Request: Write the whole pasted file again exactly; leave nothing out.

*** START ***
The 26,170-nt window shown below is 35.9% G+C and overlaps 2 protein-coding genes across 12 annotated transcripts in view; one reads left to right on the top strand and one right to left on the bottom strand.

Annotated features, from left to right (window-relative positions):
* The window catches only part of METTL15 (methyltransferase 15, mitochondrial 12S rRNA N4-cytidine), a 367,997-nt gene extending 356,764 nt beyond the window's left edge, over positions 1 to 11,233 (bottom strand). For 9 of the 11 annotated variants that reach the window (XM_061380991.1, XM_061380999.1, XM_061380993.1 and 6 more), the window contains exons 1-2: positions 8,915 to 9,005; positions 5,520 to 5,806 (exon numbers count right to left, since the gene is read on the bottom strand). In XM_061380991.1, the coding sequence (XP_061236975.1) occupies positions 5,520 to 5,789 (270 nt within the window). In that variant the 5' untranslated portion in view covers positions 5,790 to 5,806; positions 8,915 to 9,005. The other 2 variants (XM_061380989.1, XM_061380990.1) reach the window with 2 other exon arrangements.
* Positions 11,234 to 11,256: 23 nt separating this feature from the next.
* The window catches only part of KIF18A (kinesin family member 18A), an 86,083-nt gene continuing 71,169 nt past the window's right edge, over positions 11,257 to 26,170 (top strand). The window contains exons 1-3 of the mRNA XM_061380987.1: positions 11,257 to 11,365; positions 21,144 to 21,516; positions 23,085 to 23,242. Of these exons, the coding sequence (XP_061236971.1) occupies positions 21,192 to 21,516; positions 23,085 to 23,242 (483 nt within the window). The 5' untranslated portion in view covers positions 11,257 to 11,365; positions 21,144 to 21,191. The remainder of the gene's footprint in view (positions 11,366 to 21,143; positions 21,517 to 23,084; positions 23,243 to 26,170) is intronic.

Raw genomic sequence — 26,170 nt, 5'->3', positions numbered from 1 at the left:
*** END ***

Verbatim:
The 26,170-nt window shown below is 35.9% G+C and overlaps 2 protein-coding genes across 12 annotated transcripts in view; one reads left to right on the top strand and one right to left on the bottom strand.

Annotated features, from left to right (window-relative positions):
* The window catches only part of METTL15 (methyltransferase 15, mitochondrial 12S rRNA N4-cytidine), a 367,997-nt gene extending 356,764 nt beyond the window's left edge, over positions 1 to 11,233 (bottom strand). For 9 of the 11 annotated variants that reach the window (XM_061380991.1, XM_061380999.1, XM_061380993.1 and 6 more), the window contains exons 1-2: positions 8,915 to 9,005; positions 5,520 to 5,806 (exon numbers count right to left, since the gene is read on the bottom strand). In XM_061380991.1, the coding sequence (XP_061236975.1) occupies positions 5,520 to 5,789 (270 nt within the window). In that variant the 5' untranslated portion in view covers positions 5,790 to 5,806; positions 8,915 to 9,005. The other 2 variants (XM_061380989.1, XM_061380990.1) reach the window with 2 other exon arrangements.
* Positions 11,234 to 11,256: 23 nt separating this feature from the next.
* The window catches only part of KIF18A (kinesin family member 18A), an 86,083-nt gene continuing 71,169 nt past the window's right edge, over positions 11,257 to 26,170 (top strand). The window contains exons 1-3 of the mRNA XM_061380987.1: positions 11,257 to 11,365; positions 21,144 to 21,516; positions 23,085 to 23,242. Of these exons, the coding sequence (XP_061236971.1) occupies positions 21,192 to 21,516; positions 23,085 to 23,242 (483 nt within the window). The 5' untranslated portion in view covers positions 11,257 to 11,365; positions 21,144 to 21,191. The remainder of the gene's footprint in view (positions 11,366 to 21,143; positions 21,517 to 23,084; positions 23,243 to 26,170) is intronic.

Raw genomic sequence — 26,170 nt, 5'->3', positions numbered from 1 at the left: